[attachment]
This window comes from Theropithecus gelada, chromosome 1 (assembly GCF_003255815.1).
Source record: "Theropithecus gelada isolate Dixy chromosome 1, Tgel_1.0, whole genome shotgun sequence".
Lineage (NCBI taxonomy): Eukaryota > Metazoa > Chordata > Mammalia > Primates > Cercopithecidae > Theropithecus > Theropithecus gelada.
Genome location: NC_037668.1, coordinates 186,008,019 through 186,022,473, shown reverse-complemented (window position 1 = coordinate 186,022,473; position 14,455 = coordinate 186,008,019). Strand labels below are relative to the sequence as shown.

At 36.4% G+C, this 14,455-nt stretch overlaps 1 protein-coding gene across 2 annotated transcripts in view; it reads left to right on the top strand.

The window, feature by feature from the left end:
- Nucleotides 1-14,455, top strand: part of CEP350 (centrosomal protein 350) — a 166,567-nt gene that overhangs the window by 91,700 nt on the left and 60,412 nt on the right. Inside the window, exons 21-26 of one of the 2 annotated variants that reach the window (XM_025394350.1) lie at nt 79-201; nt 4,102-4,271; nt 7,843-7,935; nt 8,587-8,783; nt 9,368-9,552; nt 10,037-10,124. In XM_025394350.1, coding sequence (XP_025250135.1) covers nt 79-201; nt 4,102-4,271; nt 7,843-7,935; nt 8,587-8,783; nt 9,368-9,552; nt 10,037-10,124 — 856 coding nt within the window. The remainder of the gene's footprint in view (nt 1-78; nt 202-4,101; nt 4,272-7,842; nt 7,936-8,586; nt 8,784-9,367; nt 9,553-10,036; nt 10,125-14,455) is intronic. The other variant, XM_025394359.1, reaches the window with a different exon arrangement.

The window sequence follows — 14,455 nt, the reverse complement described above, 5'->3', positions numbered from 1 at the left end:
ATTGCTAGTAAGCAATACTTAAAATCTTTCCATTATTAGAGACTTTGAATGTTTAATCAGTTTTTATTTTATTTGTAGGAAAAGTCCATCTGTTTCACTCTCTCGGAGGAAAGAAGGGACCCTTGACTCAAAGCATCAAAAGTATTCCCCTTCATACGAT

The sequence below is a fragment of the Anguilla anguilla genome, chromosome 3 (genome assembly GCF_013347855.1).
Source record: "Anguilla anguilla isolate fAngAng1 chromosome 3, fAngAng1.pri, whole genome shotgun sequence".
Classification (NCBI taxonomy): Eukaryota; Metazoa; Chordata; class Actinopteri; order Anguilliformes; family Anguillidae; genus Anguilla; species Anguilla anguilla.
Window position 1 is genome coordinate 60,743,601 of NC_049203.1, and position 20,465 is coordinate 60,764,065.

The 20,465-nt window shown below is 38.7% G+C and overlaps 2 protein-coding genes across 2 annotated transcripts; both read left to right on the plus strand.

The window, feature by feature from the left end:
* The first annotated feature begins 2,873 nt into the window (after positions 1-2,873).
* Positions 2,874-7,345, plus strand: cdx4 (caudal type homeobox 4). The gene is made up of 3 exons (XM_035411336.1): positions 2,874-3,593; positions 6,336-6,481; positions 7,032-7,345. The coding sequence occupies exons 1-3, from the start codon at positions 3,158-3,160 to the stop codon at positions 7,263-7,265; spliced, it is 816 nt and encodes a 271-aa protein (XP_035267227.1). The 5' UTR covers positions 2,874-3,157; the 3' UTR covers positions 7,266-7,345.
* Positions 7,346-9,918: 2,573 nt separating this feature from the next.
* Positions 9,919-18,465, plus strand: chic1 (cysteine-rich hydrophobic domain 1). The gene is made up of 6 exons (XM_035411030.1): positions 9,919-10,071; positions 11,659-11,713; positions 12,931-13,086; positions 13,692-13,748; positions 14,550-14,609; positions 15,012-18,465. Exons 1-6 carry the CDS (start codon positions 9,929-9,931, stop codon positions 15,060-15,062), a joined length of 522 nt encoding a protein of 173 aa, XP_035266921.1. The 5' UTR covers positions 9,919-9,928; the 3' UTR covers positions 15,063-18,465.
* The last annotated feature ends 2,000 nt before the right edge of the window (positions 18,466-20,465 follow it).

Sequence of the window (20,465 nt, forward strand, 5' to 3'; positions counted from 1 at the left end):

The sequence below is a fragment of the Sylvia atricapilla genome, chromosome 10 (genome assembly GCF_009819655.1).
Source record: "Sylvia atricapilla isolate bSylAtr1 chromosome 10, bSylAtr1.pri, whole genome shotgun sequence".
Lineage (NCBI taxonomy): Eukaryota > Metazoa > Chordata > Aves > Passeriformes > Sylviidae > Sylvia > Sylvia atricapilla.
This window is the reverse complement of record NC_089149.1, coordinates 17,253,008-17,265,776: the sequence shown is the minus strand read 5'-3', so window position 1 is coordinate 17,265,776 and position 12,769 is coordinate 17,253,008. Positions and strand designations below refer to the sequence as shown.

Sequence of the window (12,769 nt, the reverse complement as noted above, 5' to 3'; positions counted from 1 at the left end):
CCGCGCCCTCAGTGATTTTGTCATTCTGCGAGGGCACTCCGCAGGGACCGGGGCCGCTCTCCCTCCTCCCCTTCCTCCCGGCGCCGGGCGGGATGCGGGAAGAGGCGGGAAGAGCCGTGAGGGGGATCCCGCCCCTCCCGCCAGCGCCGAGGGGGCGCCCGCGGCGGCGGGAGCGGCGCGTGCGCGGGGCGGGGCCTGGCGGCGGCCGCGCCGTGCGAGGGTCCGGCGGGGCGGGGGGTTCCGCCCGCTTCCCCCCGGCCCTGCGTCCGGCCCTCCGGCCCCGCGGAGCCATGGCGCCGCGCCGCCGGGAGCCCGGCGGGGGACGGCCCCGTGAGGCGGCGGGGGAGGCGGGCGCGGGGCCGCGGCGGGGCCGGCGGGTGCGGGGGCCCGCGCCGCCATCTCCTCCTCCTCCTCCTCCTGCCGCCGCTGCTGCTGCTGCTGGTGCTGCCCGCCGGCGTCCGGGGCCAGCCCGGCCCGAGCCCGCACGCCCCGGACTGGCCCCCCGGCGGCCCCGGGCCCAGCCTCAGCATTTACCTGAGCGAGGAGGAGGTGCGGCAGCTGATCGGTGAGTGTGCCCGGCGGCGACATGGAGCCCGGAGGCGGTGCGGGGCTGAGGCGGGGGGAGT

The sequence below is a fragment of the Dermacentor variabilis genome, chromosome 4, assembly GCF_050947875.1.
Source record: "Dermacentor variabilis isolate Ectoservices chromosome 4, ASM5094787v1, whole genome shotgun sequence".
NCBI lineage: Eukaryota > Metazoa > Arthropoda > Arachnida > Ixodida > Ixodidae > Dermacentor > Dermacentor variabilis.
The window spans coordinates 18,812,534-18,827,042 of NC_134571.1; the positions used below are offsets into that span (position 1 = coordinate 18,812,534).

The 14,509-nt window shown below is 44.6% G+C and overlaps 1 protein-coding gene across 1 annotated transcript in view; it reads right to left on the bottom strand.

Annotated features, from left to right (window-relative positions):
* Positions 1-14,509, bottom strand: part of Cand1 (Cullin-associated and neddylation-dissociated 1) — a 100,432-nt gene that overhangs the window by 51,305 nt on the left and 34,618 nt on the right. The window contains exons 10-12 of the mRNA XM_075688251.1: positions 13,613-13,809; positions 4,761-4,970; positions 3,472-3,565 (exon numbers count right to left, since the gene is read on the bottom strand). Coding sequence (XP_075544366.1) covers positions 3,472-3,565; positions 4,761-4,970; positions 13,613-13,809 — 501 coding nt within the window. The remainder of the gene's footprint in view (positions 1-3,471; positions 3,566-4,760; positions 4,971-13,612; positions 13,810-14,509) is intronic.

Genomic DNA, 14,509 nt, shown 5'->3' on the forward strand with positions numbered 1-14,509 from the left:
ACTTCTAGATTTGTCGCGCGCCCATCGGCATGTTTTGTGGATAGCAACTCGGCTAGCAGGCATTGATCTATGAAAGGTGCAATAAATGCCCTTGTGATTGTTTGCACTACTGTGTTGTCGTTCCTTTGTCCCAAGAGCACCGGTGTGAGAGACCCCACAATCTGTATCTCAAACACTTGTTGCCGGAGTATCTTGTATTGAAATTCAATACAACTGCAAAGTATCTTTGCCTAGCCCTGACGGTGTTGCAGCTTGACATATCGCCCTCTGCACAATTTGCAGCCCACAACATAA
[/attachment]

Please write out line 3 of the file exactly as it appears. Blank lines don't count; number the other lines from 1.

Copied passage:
Lineage (NCBI taxonomy): Eukaryota > Metazoa > Chordata > Mammalia > Primates > Cercopithecidae > Theropithecus > Theropithecus gelada.